Vail: Dobson roof angers some neighbors
Vail, CO Colorado
VAIL – The Dobson Ice Arena might have reflective white ice on the inside, but that doesn’t mean neighbors want to see something shiny and white on the outside.
The Vail International Condominium Owners Association sent a letter to the Vail Town Council via Attorney Brian O’Reilly in late September about the town’s choice for the arena’s new roof that was installed in recent months – the homeowners didn’t know the roof was getting replaced until construction began. THe letter
The town’s Design Review Board approved the new metal roof, which, homeowners say, is “out of place,” according to the letter. The project wasn’t required to get town council approval.
The roof needed replacing because it was a cedar shake shingle roof and had a short life span, said George Ruther, Vail’s community development director.
The town is responding to the homeowners by talking to the manufacturer to look for some alternatives, Ruther said.
Town staff is scheduled to present those options to the town council at its Oct. 20 meeting, although a formal decision isn’t expected at that meeting.
New town laws prohibit wood shingle roofs, which is why the Arena, which the Vail Recreation District rents from the town of Vail, needed a new kind of roof when the shingle roof was removed. The town won’t make someone replace a wood shingle roof, but when the time comes for roofs to be replaced, different materials are required.
“In a perfect world, it would have remained shake single,” said Snowden Smith, the general manager of Vail International Condominiums. “I realize that per new town regulations that’s not possible.”
The north side of the Dobson roof dominates many of the south-facing views from the Vail International building, Smith wrote in a separate letter to the Town Council.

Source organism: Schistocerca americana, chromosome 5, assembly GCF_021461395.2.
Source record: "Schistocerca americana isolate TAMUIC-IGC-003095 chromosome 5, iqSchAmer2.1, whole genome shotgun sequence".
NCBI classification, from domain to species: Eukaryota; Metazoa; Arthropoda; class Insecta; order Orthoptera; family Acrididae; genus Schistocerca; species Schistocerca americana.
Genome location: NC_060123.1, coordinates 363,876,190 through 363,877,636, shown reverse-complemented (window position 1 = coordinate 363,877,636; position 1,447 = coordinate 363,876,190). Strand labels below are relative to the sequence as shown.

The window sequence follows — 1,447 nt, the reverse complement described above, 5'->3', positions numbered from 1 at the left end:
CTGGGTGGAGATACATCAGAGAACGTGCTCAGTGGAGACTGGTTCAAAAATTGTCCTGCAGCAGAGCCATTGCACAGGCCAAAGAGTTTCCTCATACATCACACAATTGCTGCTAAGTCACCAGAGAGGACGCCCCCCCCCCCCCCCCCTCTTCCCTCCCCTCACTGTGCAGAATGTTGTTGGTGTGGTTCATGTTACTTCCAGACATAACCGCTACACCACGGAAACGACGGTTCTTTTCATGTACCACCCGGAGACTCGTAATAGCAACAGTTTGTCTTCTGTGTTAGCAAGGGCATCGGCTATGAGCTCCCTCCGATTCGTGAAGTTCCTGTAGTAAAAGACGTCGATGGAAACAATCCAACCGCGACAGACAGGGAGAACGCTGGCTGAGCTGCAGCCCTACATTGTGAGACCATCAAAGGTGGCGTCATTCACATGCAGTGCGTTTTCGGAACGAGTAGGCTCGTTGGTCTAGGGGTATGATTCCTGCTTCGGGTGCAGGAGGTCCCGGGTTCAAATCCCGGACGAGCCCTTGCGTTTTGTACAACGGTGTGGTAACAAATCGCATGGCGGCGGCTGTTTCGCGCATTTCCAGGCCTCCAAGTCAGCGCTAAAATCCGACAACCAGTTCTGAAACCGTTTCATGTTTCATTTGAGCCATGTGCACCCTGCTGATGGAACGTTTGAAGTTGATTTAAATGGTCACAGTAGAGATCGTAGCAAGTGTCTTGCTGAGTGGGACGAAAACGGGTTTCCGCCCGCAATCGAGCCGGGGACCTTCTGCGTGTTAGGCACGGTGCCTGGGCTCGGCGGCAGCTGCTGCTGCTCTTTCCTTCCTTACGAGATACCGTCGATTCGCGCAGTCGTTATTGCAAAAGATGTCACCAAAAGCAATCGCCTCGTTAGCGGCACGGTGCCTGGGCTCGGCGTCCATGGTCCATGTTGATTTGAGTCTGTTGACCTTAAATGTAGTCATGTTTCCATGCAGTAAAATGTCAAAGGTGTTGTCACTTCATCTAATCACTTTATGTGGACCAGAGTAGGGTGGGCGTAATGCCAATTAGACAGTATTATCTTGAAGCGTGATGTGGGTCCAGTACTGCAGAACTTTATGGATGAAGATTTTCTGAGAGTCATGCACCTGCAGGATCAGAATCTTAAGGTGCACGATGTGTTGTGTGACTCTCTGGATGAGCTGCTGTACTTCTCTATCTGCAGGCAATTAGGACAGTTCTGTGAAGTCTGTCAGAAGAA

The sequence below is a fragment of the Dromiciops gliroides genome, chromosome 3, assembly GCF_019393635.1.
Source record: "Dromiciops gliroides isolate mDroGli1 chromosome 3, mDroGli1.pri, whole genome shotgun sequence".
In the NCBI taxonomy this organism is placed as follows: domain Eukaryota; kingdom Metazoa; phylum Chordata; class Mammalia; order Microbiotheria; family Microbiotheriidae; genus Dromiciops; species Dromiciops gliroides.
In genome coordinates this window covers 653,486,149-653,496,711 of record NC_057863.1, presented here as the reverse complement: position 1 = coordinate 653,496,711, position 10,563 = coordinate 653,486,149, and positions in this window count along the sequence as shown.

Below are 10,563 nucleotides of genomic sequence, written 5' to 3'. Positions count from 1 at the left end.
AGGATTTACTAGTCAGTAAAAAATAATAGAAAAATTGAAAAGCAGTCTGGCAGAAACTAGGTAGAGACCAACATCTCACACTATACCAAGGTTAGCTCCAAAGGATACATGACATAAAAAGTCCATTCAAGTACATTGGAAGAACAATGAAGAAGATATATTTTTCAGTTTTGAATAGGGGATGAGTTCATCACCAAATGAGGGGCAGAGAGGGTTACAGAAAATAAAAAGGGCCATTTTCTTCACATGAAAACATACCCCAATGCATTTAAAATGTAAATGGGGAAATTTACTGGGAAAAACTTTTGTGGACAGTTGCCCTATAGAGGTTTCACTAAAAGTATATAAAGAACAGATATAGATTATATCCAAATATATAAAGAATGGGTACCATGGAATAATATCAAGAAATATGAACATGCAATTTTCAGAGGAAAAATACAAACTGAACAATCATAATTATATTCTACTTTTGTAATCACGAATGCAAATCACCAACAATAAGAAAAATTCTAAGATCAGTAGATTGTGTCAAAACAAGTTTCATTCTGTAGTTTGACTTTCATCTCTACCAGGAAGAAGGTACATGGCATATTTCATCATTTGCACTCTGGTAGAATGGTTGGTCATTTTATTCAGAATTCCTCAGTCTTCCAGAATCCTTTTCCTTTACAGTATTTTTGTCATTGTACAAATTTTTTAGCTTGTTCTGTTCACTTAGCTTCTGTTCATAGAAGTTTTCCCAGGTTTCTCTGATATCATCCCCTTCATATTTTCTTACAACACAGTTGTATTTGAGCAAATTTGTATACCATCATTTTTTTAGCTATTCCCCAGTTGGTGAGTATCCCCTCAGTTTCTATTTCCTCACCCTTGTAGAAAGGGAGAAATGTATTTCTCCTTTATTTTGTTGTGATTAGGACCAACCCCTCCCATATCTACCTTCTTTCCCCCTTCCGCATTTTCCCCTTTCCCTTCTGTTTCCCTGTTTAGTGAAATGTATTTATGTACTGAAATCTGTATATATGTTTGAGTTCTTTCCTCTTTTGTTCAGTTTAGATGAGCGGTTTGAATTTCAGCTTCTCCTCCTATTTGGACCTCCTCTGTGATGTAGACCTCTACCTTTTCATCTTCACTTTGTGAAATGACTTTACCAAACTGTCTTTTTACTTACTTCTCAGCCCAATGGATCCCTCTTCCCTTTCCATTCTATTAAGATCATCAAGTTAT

The Design Review Board approved a light beige roof instead of the light gray roof the Recreation District applied for in the design review application because the board thought the latter color was too industrial looking, Ruther said.
The problem isn’t just with the white, shiny roof, though – homeowners are disappointed that the town never notified them about the application or subsequent decision to replace the roof, according to the letter.
The Design Review Board application refers to the roof as a “minor alteration,” meaning there wasn’t need to notify local residents. Smith said he knows the Design Review Board’s procedures, but thinks the town had a responsibility in this case because of the visible change.
“This is a small town and I’m having trouble understanding how the neighbors of such a dramatic, large-scale change in a building’s appearance would not be contacted directly by town staff,” Smith wrote in his letter to the town.
He said the biweekly newspaper posting of the Design Review Board’s agendas isn’t enough.
Ruther said he’d contact Smith and others affected by the roof before the town staff’s Oct. 20 presentation.
“I clearly understand the neighbors and the concerns that they’re having,” Ruther said.
Lauren Glendenning can be reached at 970-748-2983 or firstname.lastname@example.org